11. Calgary Flames (8-6-2)
I’m betting on myself by having the Flames this high. By all accounts, they’ve been incredibly mediocre so far this season. The James Neal trade has blown up in their face faster than a Milan Lucic sucker punch. What’s most surprising is for all their offensive talent, the Flames have struggled to find the back of the net, ranking 21st in goals and shooting percentage. But their goaltending has been decent enough that I’m willing to bet if they play just a little bit better, they’ll look like a powerhouse again in a month or two.
10. Pittsburgh Penguins (8-5-1)
They just don’t die. No Malkin, no Bjugstad, no problem for the Penguins, who look just as strong as ever after a rocky opening week. Matt Murray and Tristian Jarry have been phenomenal between the pipes thus far and the impact players that have been healthy are producing. More and more it looks like Jim Rutherford was playing four-dimensional chess all along, evident by escaping the Gudbranson contract and Brandon Tanev’s hot start (7 points in 14 games). Maybe the preseason concerns become more apparent as the season wears on, but it already feels like the Penguins will avoid the lottery for yet another year.
9. Edmonton Oilers (10-4-1)
One of the biggest team shocks in the NHL are being lead not by Connor McDavid or Leon Draisaitl (but they’re playing better than ever) but by the once again real deal James Neal. He’s already on pace to fulfill that conditional 3rd requirement for outscoring Lucic by 10 or more goals, beating him, well, 10 to nothing. Granted, the Oilers had a relatively easy schedule to start the year, but there’s something to be said for taking advantage of your breaks. The hard part will be sustaining this success, especially since I don’t the Mikko Koskinen-Mike Smith tandem is ending the year top-10 in save percentage.
8. St. Louis Blues (9-3-3)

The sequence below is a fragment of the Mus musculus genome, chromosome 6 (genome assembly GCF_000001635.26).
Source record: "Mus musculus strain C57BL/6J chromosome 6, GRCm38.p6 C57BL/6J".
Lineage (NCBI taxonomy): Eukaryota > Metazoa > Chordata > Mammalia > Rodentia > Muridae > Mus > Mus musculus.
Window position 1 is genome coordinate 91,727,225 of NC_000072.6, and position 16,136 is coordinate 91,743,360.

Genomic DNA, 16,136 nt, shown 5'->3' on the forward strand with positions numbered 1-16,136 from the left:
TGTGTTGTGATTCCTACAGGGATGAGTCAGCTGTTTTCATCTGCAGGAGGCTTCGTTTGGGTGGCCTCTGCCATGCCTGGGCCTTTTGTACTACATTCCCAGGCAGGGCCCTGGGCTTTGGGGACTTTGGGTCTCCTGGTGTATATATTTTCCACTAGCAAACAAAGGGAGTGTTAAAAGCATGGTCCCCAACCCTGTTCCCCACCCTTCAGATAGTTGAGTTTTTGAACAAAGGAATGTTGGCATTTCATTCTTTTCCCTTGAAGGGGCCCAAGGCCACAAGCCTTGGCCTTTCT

Yes, losing Vladimir Tarasenko for probably the rest of the regular season is going to hurt. Yes, they are dead last in the league in Expected Goals Percentage. But they are still the defending Stanley Cup Champions, and their record is still pretty good. The Blues are a team built on depth, and while there’s no one player that can replace Tara’s production, there’s enough talent left standing to hold down the fort. Besides, the Blues main strength is keeping the puck out of the net, and Jordan Binnington and their stacked defense have done a solid job of that so far.
7. Tampa Bay Lightning (6-5-2)
No team was harder to rank in this exercise than the Tampa Bay Lightning. On one hand, they’re easily the best team in the NHL on paper and it’s not like they’ve been awful. But a game over hockey .500 is hardly the response you want to see from a team that literally had their hearts ripped out of their chests for six days in April. The points are there for the big names and Kevin Shattenkirk has been a massive success, but Andrei Vasilevskiy has been a shell of his usual self and the Lightning have just four regulation wins in eleven games. Logic says they return to elite form sooner rather than later, but you have to wonder if last year’s shell shocking defeat may be too much for this core to come back from.
6. New York Islanders (10-3-0)
Last year taught me not to doubt the Long Island Magic, as the Islanders rode a massive upgrade behind the bench and a bit of a PDO bender for 86 games before it all came crashing down against Carolina. There’s a part of me that wants to do it again, especially when they still aren’t scoring much and have the worst Corsi in the league of any team not in New York. But Seymon Varlamov has picked up right where Robin Lehner left off, and you have to respect a 9-game winning streak. Maybe it’s more likely the Islanders end up as a bubble team than a true contender, but any thoughts of them falling off the map are being chucked out of the window rapidly.